the fundamental purpose of the registration statute is to gather information
and aid law enforcement in tracking offenders and investigating sexual
offenses. State v. Lilleskov, 658 N.W.2d 904, 908 (
The third requirement for
registration based on out-of-state convictions under Minn. Stat. § 243.166 is
that ten years have not elapsed since the person was released from confinement
or, if not confined, since the person was convicted. Minn. Stat. § 243.166, subd.
1(b)(3). Although the precise date of
relator’s release is unclear, the date of release was no earlier than July
1994. Here, relator appeared before the
ECRC on June 21, 2004, which was about ten days before the expiration of his
requirement to register for the
Second, relator argues that
he does not qualify for community notification in
“Whether an agency has
jurisdiction over a matter is a legal question and, therefore, a reviewing
court need not defer to agency expertise.”
In re License Application of N.
Metro Harness, Inc., 711 N.W.2d 129, 134 (
The Minnesota Supreme Court has stated:
Jurisdiction of an administrative agency consists of the powers granted it by statute. Lack of statutory power betokens lack of jurisdiction. It is therefore well settled that a determination of an administrative agency is void and subject to collateral attack where it is made either without statutory power or in excess thereof.
Under the Sex Offender
Community Notification Act codified as Minn. Stat. § 244.052 (2004), the
ECRC has statutory authority to determine the offender’s risk level at least 90
days before an offender’s release from confinement. Minn. Stat. § 244.052, subd. 3(d). “Confinement” means “confinement in a state
correctional facility or a state treatment facility.”
notification statute empowers the law-enforcement agency in “the area where the
predatory offender resides, expects to reside, is employed, or is regularly
found” to disclose to the public, any information that the agency deems
“relevant and necessary to protect the public and to counteract the offender’s
Here, there is no dispute that Minn. Stat. § 244.052 gives the ECRC statutory authority to assign a risk level to soon-to-be-released “predatory offenders” and that, at the time of its assignment, relator’s felony conviction and prison sentence were not yet overturned. The issue is whether the later reversal of relator’s felony conviction and prison sentence invalidates the ECRC’s assessment and assignment of relator’s risk level.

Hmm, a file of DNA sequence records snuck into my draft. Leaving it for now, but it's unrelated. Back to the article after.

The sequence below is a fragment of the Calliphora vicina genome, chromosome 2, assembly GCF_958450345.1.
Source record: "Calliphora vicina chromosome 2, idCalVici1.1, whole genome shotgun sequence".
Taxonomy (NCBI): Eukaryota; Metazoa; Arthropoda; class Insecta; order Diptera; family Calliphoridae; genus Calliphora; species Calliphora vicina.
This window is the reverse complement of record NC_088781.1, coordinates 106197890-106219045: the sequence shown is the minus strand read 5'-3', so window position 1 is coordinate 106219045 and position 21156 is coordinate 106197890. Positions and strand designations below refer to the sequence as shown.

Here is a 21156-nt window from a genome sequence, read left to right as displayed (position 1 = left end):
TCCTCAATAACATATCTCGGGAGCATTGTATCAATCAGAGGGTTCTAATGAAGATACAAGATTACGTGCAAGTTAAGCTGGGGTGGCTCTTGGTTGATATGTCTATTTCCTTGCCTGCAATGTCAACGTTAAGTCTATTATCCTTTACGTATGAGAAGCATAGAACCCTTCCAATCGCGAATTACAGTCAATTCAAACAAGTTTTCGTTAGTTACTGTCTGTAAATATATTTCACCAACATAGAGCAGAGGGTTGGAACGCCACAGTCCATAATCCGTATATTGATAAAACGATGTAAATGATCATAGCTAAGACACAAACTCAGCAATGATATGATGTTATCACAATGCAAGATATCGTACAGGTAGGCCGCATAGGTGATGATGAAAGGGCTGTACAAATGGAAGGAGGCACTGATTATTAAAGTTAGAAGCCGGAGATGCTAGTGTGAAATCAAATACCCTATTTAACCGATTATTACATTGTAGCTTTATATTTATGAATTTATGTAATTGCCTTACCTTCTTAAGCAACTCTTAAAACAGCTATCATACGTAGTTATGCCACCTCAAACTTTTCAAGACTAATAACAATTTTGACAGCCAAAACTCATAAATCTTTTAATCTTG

“events occurring after attachment of jurisdiction do not divest a court of a previously
and correctly acquired ability to decide a case.” Berke
v. Resolution Trust Corp., 483 N.W.2d 712, 716 (Minn. App. 1992), review denied (Minn. May 21, 1992). In the case of In re Ivey, 687 N.W.2d 666 (Minn. App. 2004), the relator
challenged the district court’s order of civil commitment, arguing that he
would not have agreed to extradition and would not have been subject to the DOC’s
authority to file a petition for civil commitment, but for the ten-year
conditional-release term later found to be defective.
We believe that the reasoning of the Ivey court applies equally to this case. When the ECRC performed its risk-level assessment and assigned relator to risk-level III, relator was properly confined pursuant to his sentence for felony criminal sexual conduct. Consequently, the subsequent reversal of relator’s felony conviction does not affect the validity of the ECRC’s risk-level assignment.
argues that the reversal of his felony conviction nullified his sentence
and his confinement, requiring that his “slate” be cleaned of all consequences
resulting therefrom. See In re Reutter, 474 N.W.2d 343, 345 (
relator’s risk-level assignment triggers community notification, which serves
the statutory purpose of transmitting information “relevant and necessary to
protect the public.” Minn. Stat. §
244.052, subd. 4. This purpose would not
be served by invalidating the risk-level assignment, particularly given that
the risk-level assessment, and the resulting assignment, are based on an
in-depth examination of an offender’s entire record and analysis of various statutory
risk factors, as opposed to simply the conduct underlying the reversed
Because relator was required to register as a predatory offender based on his Nebraska conviction at the time of the ECRC’s risk-level assignment and a later reversal of relator’s Minnesota conviction does not retroactively deprive the ECRC of jurisdiction to assign a risk level, we conclude that the ALJ did not err in determining that the ECRC had jurisdiction to assign relator a risk level.
* Retired judge of the Minnesota Court of Appeals, serving by appointment pursuant to Minn. Const. art. VI, § 10.